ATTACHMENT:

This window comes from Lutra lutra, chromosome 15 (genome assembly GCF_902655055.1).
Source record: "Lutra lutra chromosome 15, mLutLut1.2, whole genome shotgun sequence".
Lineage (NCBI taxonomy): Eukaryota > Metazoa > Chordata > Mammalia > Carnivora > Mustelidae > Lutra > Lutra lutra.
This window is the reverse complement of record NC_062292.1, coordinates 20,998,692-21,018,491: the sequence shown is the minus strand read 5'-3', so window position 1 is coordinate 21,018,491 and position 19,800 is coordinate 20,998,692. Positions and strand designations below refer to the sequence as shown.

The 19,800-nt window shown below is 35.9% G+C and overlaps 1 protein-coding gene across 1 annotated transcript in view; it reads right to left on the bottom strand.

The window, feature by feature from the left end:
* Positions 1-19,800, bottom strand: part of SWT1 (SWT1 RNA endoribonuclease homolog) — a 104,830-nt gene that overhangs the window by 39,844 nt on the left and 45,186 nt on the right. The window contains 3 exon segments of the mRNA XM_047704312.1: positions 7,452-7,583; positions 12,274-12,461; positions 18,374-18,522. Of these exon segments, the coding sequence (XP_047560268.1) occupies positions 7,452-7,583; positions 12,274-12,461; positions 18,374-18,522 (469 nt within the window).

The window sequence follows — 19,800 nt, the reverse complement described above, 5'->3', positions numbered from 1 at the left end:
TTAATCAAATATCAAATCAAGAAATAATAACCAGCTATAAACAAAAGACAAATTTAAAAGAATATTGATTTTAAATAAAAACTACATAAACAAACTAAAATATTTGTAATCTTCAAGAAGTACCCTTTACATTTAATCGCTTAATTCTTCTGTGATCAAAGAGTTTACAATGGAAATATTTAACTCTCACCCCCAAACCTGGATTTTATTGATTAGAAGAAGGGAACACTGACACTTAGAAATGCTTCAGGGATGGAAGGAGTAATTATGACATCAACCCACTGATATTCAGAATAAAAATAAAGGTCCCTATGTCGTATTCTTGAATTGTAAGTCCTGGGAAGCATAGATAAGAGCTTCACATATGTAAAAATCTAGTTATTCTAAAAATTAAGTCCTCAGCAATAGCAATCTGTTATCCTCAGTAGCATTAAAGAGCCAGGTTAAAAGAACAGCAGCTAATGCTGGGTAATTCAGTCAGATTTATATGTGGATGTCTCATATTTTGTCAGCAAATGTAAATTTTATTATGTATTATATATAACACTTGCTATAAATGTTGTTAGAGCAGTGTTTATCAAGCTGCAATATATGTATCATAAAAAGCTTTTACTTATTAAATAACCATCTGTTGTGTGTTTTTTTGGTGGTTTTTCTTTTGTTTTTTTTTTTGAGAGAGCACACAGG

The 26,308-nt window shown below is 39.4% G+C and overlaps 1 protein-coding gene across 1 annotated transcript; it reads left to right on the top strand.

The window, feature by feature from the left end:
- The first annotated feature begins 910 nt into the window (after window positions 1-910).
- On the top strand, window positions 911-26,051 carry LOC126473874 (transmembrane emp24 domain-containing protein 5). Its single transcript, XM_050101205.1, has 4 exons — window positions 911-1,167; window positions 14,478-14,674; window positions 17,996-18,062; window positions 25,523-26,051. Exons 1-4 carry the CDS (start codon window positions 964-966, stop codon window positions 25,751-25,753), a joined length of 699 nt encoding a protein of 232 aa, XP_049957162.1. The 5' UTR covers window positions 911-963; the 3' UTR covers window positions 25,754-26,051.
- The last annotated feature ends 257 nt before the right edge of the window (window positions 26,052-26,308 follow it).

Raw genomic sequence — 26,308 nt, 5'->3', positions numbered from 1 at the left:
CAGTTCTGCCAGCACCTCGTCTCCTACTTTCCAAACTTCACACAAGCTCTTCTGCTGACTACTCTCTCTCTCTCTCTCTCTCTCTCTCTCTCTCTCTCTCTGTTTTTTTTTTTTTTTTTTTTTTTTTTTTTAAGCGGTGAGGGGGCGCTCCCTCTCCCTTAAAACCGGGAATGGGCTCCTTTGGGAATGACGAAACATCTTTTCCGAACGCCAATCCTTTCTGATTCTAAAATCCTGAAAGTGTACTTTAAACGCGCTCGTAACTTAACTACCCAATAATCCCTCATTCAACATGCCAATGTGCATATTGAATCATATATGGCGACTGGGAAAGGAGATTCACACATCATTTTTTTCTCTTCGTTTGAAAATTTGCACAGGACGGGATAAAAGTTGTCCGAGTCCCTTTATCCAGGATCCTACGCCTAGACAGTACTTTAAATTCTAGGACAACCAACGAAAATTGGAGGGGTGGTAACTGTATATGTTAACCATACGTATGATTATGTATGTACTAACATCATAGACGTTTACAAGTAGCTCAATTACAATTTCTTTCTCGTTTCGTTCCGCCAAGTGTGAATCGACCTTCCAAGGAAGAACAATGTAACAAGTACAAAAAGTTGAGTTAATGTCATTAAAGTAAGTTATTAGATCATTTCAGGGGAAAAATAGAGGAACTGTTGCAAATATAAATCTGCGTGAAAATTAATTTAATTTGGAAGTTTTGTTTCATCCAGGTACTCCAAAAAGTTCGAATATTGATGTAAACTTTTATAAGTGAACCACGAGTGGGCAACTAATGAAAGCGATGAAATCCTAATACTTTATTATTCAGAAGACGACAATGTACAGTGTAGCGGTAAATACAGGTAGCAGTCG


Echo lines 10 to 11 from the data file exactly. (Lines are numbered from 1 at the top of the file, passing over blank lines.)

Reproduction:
The 26,308-nt window shown below is 39.4% G+C and overlaps 1 protein-coding gene across 1 annotated transcript; it reads left to right on the top strand.

The window, feature by feature from the left end: